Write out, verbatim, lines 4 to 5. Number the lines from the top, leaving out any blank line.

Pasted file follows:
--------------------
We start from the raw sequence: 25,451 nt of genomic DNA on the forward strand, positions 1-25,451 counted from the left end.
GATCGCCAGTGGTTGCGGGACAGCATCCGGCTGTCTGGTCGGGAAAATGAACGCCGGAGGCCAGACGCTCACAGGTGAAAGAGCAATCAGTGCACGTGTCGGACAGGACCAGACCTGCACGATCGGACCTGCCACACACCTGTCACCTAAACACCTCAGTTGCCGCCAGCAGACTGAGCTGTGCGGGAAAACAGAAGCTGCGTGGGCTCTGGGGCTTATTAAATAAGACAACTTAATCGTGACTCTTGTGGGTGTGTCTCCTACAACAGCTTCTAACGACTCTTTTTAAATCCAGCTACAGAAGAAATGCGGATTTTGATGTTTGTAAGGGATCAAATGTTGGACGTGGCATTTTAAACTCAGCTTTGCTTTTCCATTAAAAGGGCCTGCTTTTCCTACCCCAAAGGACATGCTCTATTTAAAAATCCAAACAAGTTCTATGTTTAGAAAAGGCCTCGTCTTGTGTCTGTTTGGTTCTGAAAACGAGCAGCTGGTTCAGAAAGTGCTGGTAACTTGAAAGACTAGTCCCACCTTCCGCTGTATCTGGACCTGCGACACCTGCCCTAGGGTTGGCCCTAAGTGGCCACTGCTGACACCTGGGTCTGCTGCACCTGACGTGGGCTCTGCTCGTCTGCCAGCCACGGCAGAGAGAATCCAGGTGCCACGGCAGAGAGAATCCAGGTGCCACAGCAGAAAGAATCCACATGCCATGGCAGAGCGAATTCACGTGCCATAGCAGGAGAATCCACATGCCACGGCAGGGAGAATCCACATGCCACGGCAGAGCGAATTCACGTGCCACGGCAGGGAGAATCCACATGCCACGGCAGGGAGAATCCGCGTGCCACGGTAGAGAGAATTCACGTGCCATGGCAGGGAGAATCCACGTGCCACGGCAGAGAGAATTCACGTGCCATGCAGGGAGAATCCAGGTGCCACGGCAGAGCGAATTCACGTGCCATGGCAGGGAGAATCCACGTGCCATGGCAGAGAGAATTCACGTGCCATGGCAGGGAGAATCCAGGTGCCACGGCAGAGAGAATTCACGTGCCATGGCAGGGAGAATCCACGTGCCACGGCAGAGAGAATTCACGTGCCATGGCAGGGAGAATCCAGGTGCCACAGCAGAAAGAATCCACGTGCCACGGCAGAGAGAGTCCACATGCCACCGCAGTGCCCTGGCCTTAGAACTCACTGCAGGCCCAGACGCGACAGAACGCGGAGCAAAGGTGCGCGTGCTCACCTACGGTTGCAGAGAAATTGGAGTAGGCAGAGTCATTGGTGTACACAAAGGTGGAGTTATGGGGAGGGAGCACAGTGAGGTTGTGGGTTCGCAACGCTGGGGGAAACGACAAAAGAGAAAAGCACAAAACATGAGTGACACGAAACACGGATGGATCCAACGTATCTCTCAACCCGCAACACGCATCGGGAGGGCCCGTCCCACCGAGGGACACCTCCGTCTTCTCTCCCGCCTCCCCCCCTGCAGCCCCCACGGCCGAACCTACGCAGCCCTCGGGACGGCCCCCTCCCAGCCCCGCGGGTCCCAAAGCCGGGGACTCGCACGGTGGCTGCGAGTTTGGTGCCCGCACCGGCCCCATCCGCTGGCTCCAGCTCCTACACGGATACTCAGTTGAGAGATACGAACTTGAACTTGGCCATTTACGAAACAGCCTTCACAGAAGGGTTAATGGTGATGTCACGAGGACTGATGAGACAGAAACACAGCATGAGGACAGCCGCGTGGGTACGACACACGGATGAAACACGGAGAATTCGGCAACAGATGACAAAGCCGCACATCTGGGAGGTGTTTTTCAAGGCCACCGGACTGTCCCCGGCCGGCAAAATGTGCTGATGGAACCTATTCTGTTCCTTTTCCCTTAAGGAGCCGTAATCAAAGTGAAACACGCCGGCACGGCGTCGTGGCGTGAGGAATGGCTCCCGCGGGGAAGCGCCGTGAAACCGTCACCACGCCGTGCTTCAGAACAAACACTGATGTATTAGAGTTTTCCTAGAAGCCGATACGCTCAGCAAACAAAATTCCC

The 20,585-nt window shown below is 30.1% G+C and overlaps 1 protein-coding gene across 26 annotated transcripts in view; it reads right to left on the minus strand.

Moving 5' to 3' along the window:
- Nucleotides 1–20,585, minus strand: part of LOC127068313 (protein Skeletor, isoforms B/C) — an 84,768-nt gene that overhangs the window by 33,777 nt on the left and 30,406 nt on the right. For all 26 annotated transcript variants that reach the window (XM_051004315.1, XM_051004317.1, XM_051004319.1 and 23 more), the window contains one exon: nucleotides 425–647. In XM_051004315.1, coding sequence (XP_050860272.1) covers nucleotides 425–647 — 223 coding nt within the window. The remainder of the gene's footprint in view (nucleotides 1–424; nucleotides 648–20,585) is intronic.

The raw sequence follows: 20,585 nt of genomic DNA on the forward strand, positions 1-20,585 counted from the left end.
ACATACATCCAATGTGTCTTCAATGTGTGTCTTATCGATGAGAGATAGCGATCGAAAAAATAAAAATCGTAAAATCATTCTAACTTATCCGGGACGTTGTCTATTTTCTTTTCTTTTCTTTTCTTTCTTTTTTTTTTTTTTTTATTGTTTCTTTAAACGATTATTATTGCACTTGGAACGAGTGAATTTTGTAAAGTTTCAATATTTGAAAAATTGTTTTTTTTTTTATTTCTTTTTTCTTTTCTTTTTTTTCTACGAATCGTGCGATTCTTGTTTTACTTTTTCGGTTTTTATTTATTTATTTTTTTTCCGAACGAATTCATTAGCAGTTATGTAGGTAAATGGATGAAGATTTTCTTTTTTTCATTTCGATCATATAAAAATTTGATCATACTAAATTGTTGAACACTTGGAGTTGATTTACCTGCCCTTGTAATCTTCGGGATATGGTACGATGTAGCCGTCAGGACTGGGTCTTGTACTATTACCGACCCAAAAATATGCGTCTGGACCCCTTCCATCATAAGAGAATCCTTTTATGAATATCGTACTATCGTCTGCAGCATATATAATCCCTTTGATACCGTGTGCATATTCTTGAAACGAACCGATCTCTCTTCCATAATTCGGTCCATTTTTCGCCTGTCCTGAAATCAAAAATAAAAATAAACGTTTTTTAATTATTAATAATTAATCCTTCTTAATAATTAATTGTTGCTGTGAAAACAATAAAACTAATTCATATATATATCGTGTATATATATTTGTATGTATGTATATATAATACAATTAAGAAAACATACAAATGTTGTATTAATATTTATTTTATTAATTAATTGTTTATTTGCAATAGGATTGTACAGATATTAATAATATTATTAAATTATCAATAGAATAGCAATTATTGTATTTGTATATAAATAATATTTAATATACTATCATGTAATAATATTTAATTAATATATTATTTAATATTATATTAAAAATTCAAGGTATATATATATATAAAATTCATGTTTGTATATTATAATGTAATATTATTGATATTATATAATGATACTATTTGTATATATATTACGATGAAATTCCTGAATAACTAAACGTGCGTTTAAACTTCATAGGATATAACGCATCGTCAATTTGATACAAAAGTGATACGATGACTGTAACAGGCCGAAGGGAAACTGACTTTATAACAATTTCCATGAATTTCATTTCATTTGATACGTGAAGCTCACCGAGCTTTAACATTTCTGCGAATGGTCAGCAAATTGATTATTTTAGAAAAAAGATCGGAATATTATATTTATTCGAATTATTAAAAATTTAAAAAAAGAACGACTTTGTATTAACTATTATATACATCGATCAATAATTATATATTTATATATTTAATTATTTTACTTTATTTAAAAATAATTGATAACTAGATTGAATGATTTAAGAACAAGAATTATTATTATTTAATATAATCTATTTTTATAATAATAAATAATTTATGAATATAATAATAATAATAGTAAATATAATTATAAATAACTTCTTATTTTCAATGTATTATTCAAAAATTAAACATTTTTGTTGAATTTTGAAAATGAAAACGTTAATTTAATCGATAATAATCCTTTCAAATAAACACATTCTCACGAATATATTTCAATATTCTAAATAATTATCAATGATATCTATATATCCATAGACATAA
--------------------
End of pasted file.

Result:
Moving 5' to 3' along the window:
- Nucleotides 1–20,585, minus strand: part of LOC127068313 (protein Skeletor, isoforms B/C) — an 84,768-nt gene that overhangs the window by 33,777 nt on the left and 30,406 nt on the right. For all 26 annotated transcript variants that reach the window (XM_051004315.1, XM_051004317.1, XM_051004319.1 and 23 more), the window contains one exon: nucleotides 425–647. In XM_051004315.1, coding sequence (XP_050860272.1) covers nucleotides 425–647 — 223 coding nt within the window. The remainder of the gene's footprint in view (nucleotides 1–424; nucleotides 648–20,585) is intronic.